“AS CRISP AND STUNNING in its insights as a fastball off of Mantle’s amazing bat. A richly textured glimpse of America in a time when heroism still counted and when the real heroes were found on the ball diamond. A crystal-clear look at a man, a myth, and the heartbeat of a nation.”
— Ben Stein, author

“Mickey Mantle: America’s Prodigal Son is a compelling story of one of the most gifted and complex sport figures in history.  Tony Castro gives us a vivid portrait of an athlete with many personal demons yet whose glorious on-the-field career we will remember always.”
— Tony Pederson, The Houston Chronicle

NO AMERICAN ATHLETE has ever been revered by a higher percentage of America’s youth than was Mickey Mantle. We needed for somebody to write a book about how and why America made Mickey Mantle an unprecedented and enduring national sports icon and to what degree Mickey was and was not prepared for the ramifications. As one of those life-long fans of Mantle, I think I’ve read every book about him, in addition to absorbing forty years of magazine articles. Tony Castro’s research and writing produced the best sports biography I’ve ever read.

Mickey Mantle: America’s Prodigal Son is a beautiful composition of history and emotion and revelation. The depths that Castro explored took us to the troubled inside of Mickey the boy and Mantle the man. Castro clearly defined the public star who exposed his personal conflicts only toward the end of his famous life. Secondarily it it also teaches us about the interactions of the Yankees and explains why Mickey’s teammates and opponents were always so loyal and supportive of him. (Joe DiMaggio excepted.)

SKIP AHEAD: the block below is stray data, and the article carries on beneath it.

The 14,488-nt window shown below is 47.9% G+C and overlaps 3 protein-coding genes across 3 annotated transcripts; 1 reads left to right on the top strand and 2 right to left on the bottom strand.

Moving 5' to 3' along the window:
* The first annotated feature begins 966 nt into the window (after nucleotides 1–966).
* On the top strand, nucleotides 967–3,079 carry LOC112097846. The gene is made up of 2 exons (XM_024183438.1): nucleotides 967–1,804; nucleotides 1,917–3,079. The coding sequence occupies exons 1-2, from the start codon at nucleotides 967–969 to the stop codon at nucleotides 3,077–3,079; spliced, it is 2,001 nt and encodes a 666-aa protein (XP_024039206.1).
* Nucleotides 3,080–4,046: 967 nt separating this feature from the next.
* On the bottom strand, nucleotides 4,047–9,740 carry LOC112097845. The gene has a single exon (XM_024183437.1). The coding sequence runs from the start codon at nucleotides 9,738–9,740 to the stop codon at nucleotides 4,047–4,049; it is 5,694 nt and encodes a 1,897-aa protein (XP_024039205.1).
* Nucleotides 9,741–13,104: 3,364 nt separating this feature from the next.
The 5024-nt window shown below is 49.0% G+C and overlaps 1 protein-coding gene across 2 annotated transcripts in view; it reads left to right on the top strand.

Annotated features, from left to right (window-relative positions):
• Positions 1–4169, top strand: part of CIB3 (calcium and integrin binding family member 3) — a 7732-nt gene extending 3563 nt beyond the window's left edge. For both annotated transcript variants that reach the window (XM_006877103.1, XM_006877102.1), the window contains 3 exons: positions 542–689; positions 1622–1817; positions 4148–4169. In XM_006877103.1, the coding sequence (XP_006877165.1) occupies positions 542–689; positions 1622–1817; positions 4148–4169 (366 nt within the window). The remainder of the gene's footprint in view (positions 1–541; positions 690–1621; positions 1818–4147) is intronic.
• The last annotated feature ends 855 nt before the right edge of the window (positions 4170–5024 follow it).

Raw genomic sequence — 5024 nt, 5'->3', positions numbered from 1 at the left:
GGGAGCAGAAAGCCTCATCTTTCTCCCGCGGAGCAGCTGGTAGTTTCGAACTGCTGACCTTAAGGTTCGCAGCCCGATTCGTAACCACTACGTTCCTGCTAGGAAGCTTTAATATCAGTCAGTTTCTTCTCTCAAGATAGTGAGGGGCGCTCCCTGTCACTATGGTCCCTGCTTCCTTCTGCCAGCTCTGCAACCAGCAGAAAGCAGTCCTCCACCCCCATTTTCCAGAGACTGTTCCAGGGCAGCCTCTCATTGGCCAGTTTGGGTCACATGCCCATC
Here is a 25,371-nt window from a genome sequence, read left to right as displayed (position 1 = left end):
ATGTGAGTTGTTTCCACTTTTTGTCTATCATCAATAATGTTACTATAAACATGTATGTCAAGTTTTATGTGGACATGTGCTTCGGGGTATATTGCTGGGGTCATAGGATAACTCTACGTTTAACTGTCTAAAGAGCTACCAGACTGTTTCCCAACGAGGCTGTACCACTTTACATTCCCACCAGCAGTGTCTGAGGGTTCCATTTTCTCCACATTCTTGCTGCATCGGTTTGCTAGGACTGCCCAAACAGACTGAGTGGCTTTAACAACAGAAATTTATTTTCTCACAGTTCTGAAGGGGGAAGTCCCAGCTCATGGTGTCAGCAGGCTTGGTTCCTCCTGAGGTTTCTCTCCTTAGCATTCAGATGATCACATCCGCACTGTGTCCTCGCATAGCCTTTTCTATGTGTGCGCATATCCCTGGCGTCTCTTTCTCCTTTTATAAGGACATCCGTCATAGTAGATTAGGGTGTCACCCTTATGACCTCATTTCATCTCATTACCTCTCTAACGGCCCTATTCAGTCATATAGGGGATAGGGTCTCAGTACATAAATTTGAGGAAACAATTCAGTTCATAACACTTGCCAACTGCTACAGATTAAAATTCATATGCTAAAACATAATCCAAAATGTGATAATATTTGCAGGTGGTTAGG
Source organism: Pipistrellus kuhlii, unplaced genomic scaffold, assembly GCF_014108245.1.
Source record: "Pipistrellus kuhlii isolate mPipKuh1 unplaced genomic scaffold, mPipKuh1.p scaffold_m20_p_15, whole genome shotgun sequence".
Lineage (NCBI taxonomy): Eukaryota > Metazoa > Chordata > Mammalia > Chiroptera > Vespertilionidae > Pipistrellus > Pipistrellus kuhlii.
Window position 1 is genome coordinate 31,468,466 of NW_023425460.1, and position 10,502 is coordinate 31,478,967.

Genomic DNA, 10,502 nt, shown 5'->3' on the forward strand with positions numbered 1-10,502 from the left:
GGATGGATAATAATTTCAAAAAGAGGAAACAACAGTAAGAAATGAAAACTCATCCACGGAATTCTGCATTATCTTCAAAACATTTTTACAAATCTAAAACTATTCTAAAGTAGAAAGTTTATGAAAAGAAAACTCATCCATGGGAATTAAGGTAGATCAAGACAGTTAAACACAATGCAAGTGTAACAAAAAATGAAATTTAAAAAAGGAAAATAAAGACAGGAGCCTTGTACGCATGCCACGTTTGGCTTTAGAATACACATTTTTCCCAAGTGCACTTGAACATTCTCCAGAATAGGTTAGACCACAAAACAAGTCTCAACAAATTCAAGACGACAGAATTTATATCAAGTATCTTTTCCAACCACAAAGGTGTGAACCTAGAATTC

Actually, Castro’s whole approach to the subject was masterful. The reader benefits from more than just new insights into what made Mickey what he was and wasn’t; the reader learns about why Mickey became what he ultimately became and how he became so much a part of us. This book should be required reading for fathers and sons of all ages. It teaches us about ourselves and about the times we all shared with Mickey Mantle–from those days when he was what we all we wanted to be, to those days when he became what we all hoped he and we wouldn’t become.

In the end Castro explains to us the many reasons why we were fascinated with Mantle. The dark side of our flawed idol having been explained for the first time in detail, sets the stage for the bittersweet end where Castro describes the salvation that all of us desired for Mantle to attain. Castro paints the canvas with the events leading to Mantle’s death. The end of the ride allowed the public to bury The Mick in the same glow it always wanted for him as a real American hero, strong, but at the same time, understandably and forgivably fragile.
–Brian Gauthier, review, Barnes & Noble


Carlos Guerra on ‘Chicano Power’

Carlos Guerra, 1974
Carlos Guerra, 1974

“‘Chicano Power’ is a magnificent tour de force and masterpiece of contemporary American history — as close to a Chicano ‘Iliad’ as we will ever have. As a founder of MAYO (Mexican American Youth Organization) and La Raza Unida political movements, I personally knew Tony Castro during that period and spent days and sometimes weeks traveling with him — and often subjected to his relentless but charming inquisitiveness. It gained him unprecedented access for a journalist to all of us who were central to the Chicano civil rights developments of in the 1960s and 1970s, making him a unique eyewitness to much of what unfolded not only in Texas but throughout the Southwest. His reporting was always accurate, fair and incisive, even when some of us might have wished at times that he had not been so omnipresent. With ‘Chicano Power,’ he has established himself as the leading historian of a remarkable period of American Latino social, political and cultural change.”

Excerpt from Carlos Guerra’s introduction to the upcoming 40th anniversary re-publication of Chicano Power: The Emergence of Mexican America. Guerra, a youth activist in the 1960s and 1970s, founded the Chicano movement periodical Caracol. He became a free-lance journalist and later a columnist for the San Antonio Express-News. Guerra, a close friend of Tony Castro whom he credited for influencing him to get into mainstream journalism, died in 2010.